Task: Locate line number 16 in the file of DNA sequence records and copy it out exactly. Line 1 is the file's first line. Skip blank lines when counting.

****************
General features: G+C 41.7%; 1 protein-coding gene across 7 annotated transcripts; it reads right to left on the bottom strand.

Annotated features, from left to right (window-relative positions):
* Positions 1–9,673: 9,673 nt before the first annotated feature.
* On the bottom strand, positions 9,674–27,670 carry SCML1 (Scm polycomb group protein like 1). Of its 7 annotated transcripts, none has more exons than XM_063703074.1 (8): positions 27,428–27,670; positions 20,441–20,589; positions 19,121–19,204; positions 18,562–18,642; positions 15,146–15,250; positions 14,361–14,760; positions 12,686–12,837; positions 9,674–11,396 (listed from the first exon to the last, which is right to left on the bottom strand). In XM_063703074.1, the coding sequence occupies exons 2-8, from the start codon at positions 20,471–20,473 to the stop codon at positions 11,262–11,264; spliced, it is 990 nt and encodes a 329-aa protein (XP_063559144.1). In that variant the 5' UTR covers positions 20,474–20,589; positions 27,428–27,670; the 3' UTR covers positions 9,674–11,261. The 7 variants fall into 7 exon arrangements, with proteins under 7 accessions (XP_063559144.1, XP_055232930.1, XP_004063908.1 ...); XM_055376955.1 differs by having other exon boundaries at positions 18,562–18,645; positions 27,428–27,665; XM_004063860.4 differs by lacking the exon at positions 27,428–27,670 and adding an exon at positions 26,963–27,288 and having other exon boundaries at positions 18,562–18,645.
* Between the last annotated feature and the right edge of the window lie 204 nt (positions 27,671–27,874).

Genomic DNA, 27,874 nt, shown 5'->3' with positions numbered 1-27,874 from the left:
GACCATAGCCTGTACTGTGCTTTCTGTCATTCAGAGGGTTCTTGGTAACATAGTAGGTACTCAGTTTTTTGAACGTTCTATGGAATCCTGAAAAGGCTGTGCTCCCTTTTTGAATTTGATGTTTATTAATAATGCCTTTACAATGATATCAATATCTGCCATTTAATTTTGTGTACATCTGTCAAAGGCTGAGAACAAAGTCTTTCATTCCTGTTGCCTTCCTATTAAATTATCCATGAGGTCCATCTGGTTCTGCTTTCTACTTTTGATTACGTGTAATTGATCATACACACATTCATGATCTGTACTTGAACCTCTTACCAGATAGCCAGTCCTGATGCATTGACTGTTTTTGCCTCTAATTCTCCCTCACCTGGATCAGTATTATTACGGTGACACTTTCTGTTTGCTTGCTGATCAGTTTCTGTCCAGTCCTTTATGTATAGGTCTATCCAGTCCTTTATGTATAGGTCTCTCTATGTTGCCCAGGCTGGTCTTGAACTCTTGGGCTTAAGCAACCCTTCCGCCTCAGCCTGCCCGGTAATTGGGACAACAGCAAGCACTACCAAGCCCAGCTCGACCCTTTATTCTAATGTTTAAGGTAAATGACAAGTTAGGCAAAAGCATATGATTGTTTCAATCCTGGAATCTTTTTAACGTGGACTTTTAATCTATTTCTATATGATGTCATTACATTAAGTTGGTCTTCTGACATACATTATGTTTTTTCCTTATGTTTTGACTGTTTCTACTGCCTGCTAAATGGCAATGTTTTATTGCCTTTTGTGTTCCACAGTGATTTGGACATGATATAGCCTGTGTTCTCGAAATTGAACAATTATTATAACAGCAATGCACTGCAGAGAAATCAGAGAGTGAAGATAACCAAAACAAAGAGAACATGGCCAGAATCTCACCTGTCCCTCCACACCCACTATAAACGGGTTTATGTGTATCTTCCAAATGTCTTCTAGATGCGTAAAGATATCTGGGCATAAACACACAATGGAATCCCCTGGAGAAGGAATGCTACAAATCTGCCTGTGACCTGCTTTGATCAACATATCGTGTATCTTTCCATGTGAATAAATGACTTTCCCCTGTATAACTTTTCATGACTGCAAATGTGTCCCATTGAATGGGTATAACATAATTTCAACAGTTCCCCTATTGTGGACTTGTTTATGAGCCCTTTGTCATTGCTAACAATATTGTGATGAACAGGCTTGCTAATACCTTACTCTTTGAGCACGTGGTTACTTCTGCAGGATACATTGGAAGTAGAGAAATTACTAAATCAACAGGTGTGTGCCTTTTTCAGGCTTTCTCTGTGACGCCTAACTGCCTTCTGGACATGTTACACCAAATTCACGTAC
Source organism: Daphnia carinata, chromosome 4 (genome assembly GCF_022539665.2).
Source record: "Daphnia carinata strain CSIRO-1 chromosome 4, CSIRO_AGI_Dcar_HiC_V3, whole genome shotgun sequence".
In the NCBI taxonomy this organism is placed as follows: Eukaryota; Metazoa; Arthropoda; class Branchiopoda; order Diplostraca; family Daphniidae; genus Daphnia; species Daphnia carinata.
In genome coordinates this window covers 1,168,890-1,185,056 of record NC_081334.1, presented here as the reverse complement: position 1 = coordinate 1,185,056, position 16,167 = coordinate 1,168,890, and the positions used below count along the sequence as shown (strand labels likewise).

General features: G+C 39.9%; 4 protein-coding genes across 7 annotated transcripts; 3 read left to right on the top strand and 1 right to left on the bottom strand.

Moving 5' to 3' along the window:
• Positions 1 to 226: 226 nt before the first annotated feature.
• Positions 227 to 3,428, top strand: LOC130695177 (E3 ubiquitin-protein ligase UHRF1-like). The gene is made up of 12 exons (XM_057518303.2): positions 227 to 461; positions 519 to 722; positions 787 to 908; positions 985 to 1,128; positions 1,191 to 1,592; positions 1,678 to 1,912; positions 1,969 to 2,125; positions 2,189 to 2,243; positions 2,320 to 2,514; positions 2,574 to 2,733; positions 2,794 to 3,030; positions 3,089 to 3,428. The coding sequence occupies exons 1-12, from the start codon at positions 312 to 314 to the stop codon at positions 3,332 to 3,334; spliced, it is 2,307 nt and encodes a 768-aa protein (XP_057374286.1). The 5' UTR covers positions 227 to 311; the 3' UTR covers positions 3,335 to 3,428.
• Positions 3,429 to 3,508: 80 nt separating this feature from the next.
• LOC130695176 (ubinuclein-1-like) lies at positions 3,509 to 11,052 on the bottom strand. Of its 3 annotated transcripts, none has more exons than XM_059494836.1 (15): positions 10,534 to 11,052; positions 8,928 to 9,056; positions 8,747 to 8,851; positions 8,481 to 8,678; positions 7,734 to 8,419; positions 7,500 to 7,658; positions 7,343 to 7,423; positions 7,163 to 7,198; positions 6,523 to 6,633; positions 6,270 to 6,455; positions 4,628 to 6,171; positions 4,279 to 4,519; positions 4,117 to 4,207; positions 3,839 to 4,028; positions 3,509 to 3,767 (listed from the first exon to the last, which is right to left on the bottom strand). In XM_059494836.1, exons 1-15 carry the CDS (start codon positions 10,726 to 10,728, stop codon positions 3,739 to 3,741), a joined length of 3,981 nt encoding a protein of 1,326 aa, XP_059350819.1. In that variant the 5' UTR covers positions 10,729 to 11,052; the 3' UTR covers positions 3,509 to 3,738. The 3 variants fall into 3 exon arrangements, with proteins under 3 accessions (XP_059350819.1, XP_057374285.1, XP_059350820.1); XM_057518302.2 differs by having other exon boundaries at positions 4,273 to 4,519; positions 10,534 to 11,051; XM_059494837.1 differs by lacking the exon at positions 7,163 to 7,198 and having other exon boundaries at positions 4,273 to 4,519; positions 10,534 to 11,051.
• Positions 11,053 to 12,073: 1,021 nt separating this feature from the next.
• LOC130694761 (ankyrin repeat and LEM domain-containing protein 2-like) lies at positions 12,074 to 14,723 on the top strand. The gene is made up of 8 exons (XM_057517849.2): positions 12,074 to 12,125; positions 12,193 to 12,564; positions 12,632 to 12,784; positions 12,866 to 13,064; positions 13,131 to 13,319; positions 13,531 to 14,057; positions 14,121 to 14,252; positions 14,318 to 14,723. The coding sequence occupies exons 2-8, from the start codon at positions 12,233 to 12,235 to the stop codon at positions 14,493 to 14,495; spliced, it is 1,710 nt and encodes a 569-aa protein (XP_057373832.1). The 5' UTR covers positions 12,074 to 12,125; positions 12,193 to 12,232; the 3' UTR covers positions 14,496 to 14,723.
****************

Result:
• Positions 3,429 to 3,508: 80 nt separating this feature from the next.